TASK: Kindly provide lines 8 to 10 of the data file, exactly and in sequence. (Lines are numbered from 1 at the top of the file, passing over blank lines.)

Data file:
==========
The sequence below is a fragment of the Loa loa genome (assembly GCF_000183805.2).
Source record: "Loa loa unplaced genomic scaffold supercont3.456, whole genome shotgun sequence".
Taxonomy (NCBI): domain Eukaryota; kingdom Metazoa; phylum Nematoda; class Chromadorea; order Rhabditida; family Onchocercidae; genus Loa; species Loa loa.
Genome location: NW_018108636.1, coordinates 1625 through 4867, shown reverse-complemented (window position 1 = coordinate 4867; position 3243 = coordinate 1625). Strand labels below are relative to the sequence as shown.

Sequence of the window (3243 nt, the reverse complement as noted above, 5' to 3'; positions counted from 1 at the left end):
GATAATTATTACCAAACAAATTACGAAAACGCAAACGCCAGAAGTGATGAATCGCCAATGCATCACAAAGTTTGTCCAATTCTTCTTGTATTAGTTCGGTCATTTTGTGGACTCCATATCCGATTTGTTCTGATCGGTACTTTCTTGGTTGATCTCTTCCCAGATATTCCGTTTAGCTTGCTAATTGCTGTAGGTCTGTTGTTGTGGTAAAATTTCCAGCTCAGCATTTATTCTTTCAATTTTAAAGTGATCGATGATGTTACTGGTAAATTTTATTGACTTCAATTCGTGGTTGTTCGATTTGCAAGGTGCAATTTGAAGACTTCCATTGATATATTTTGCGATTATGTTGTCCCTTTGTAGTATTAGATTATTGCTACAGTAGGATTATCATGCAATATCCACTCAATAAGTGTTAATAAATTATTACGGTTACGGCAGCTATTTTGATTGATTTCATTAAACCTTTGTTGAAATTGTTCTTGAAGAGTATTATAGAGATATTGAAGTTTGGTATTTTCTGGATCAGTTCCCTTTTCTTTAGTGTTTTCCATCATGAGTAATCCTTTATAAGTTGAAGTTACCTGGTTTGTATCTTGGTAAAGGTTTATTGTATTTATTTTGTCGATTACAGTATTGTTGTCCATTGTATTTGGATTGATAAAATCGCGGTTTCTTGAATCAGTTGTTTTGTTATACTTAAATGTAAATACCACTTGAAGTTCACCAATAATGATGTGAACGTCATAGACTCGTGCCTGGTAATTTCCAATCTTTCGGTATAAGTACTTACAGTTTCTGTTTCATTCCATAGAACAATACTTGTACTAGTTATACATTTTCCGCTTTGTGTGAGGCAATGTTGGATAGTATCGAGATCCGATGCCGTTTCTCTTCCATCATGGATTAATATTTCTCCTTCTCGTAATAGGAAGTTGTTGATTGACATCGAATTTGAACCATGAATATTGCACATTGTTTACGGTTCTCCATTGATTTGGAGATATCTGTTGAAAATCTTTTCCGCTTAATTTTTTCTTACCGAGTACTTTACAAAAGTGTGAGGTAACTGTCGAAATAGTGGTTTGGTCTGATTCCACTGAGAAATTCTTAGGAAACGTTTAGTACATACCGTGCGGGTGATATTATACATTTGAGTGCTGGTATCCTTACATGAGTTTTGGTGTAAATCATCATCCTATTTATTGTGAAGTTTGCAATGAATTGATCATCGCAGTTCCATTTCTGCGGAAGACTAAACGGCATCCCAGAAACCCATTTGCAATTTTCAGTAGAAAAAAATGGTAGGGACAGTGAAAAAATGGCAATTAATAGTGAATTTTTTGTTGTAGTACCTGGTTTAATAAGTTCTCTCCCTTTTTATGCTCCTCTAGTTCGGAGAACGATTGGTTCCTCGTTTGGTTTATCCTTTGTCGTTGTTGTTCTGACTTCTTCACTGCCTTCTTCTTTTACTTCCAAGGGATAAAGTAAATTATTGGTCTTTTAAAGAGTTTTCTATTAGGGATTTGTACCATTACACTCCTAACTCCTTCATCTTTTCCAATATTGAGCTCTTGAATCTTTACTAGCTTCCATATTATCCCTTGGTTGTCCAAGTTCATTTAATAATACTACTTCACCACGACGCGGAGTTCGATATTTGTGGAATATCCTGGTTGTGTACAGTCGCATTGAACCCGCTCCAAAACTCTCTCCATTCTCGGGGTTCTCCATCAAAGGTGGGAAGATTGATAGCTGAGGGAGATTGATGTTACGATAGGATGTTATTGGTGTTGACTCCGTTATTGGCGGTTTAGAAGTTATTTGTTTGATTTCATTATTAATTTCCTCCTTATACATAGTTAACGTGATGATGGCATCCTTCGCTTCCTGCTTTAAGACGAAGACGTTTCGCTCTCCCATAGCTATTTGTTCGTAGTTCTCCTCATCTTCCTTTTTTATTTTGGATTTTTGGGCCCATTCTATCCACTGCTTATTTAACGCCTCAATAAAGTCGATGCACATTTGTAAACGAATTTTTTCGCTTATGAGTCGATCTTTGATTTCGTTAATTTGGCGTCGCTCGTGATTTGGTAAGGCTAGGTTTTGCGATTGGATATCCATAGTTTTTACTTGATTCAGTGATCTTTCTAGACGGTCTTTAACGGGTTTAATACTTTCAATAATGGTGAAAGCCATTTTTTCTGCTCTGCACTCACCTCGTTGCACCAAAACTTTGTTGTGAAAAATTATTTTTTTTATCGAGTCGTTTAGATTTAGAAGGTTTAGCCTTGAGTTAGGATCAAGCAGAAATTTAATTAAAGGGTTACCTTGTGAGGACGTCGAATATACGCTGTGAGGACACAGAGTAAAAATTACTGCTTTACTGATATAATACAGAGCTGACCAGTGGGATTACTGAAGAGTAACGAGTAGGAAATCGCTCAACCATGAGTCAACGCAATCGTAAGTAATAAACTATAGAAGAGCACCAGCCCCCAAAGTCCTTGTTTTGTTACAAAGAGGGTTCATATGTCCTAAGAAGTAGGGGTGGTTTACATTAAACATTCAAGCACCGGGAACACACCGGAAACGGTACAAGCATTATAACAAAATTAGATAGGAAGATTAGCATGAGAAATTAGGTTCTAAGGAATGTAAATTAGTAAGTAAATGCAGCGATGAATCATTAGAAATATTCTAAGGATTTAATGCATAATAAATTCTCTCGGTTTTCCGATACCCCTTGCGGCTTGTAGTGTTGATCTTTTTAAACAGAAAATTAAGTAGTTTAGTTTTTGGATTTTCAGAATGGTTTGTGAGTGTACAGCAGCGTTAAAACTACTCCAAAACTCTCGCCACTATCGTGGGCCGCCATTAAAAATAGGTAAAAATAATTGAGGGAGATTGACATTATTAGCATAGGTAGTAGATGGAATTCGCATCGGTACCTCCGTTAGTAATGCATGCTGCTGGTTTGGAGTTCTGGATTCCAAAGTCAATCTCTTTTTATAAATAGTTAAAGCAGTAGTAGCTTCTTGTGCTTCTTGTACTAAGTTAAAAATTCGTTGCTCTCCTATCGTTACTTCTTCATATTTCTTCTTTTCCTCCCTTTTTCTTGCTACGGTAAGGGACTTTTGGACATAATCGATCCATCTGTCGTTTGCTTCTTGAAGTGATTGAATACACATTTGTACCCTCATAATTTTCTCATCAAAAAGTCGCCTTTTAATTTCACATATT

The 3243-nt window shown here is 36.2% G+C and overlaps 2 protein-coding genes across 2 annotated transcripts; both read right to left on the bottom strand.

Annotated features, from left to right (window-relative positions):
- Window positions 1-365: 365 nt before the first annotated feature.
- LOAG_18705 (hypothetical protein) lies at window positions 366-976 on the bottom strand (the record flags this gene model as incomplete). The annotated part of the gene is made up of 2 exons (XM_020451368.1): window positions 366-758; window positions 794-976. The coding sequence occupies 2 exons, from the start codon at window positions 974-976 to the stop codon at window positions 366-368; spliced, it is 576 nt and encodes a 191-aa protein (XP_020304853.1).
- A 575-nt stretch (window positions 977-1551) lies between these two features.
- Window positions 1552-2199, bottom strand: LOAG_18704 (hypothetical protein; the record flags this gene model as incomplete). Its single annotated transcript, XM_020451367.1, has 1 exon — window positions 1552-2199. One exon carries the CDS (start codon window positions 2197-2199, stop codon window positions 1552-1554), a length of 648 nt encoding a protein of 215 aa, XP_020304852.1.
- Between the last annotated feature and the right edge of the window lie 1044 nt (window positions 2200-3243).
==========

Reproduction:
Annotated features, from left to right (window-relative positions):
- Window positions 1-365: 365 nt before the first annotated feature.
- LOAG_18705 (hypothetical protein) lies at window positions 366-976 on the bottom strand (the record flags this gene model as incomplete). The annotated part of the gene is made up of 2 exons (XM_020451368.1): window positions 366-758; window positions 794-976. The coding sequence occupies 2 exons, from the start codon at window positions 974-976 to the stop codon at window positions 366-368; spliced, it is 576 nt and encodes a 191-aa protein (XP_020304853.1).